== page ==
"I am an employer. I've been hiring. I'm always looking for another excellent addition to my staff. But alas, the average
tenure at our place is more than 10 years. So when we have an opening—as we've had lately—I am attentive to what I seek."
In this business, there are four types of employers: thriving, striving, dying and terminated.
If you read the Web boards and blogs, you'll see that veterinary employers are concerned about their practices and employees.
Indeed, the past couple of years have been challenging for employers and their workforces. Employers have tried to stay solvent
while running good businesses. Employees have been worried and are trying just to hang on to work.
While the employer might be a bit stressed, excellent employees can lead the way back to a happy, thriving workplace. And
the truth is that most employers are looking for the same things: Good employees and team players, because a business tends
to thrive when staffers take an interest in their jobs and the practice's mission. To reduce employee turnover in this industry,
we need to match good employers with good employees.
Things are settling down into a new business rhythm, so just for today, let's consider what it is an employer desires to keep
his or her practice thriving and employees on the job. The job market is, after all, a two-way street. In veterinary medicine,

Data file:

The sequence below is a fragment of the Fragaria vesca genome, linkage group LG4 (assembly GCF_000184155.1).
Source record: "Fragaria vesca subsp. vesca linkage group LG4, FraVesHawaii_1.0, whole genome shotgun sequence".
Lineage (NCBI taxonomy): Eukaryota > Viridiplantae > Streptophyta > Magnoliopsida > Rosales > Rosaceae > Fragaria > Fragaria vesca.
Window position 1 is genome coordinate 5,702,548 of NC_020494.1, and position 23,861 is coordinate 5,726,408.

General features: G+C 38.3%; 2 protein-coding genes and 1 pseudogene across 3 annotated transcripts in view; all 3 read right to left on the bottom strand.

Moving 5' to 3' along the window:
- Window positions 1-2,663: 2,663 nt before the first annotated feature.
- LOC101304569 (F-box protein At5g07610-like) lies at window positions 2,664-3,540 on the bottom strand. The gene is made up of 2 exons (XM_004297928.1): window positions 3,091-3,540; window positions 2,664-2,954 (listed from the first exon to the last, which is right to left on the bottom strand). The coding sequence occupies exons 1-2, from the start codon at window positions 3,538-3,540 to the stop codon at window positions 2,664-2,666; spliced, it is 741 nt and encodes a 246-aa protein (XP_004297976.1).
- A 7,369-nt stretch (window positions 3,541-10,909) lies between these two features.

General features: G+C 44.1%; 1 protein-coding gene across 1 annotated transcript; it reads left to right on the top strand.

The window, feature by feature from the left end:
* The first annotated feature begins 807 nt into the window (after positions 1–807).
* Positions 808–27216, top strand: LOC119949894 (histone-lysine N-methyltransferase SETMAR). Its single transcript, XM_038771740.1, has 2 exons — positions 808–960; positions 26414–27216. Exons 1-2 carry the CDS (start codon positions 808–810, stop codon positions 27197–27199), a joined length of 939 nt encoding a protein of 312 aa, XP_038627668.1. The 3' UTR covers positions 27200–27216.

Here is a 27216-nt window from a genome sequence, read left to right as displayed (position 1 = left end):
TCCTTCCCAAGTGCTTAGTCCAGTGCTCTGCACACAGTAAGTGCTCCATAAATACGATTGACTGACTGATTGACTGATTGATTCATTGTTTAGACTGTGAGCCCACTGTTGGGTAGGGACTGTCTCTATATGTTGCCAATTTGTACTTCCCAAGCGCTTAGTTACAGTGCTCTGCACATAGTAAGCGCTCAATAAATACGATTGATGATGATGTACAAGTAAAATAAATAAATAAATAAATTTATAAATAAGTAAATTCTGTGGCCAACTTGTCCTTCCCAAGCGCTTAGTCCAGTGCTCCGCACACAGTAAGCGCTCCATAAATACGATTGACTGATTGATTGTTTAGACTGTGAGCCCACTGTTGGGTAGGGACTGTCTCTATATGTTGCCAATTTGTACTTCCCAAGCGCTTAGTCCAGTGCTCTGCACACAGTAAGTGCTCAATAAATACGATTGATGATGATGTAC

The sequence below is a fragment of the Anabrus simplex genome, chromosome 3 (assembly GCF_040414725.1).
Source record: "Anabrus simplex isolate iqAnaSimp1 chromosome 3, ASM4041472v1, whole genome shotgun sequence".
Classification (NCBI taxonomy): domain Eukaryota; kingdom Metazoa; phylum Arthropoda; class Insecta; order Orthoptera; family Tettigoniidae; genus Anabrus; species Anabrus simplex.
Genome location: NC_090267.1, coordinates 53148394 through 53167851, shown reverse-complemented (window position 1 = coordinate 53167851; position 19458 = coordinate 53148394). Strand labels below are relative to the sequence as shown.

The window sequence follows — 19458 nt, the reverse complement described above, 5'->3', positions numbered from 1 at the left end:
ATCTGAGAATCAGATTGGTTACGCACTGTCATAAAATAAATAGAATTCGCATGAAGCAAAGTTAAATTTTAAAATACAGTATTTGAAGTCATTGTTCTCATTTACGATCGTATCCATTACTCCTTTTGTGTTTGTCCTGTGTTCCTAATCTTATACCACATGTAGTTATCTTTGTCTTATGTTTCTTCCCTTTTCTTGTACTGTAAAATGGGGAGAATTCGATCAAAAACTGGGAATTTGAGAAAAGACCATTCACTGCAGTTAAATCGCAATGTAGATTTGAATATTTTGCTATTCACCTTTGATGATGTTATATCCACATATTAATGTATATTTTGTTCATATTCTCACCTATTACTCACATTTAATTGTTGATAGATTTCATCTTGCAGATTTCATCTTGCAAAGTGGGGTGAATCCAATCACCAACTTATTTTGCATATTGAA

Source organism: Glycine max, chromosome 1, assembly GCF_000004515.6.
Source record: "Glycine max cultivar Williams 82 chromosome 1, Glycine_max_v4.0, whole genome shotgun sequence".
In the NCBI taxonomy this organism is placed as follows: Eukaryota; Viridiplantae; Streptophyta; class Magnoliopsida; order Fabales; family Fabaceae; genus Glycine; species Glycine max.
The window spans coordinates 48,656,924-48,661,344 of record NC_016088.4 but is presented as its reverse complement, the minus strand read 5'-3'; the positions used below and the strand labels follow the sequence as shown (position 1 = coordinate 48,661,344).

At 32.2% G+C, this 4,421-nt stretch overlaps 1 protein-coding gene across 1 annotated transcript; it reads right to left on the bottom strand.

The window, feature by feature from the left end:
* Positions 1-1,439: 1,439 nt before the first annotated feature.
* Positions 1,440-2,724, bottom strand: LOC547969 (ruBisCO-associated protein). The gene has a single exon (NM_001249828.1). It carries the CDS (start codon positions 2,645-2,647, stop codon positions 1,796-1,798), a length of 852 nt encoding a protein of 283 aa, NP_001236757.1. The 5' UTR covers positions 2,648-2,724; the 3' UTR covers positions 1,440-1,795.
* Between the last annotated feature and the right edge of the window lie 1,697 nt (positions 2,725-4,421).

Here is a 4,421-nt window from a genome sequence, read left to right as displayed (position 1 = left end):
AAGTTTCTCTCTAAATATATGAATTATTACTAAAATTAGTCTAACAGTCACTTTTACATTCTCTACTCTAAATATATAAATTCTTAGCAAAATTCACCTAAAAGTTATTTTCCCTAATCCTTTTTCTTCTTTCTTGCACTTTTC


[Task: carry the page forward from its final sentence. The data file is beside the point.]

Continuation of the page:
employee turnover occurs about every two years, which, to my thinking, is bad. Together with the employer, an employee can
make it better.
Veterinary medicine is a wonderful field, so we look to the job place to see what's happening. All practice owners know that,
to thrive, they must improve their customer service, and excellent customer service begins with the office staff, i.e., the
In the simplest terms: The employee is part of a staff with a history. That is, the current staff is successful enough to
have endured, or perhaps to have even thrived, to today. Employees, this one goes out to you.
So what is it that employees should do? We must assume you care and are kind to yourselves, other employees, patients and
clients. Assuming you're in the right job in the first place, you'll get the opportunity to make additional contributions.
To do this, you must make yourself more valuable to the business. Here's how.
1. Show up on time
Better yet, arrive a few minutes early, put away your things, and be ready to take in what's happening in the practice. You
have two seconds to put a smile on everyone's face this morning.
And buy into the practice's mission statement and vision offered by managers. What does this business do best? What is its
niche? Who is the practice leader? (Don't buy into the mission statement? Leave and find a more suitable place for your skills.)
3. Give the owner the benefit of the doubt
In advance, forgive the employer. Do listen to the neighborhood talk, but go in with an open mind. Good employers make mistakes
that can lead to good solutions; focus on the good solutions.
4. Be prepared to answer for yourself
What's the biggest mistake you made? What did you learn from it? That's a typical interview question, but you should think
about things like that a lot. The practice's leader must make correct decisions day in and day out to ensure the cash stream
is present to make the payroll. Are you as on top of your job?
5. Ask the employer how you can make his or her job easier
The practice owner has a tough job, usually balancing medical duties with management duties. Ask how you can help.
6. Know what you might be able to do to make yourself more valuable to the clinic
Step forward and be identified. Employers cannot read your mind, but they surely love valuable employees.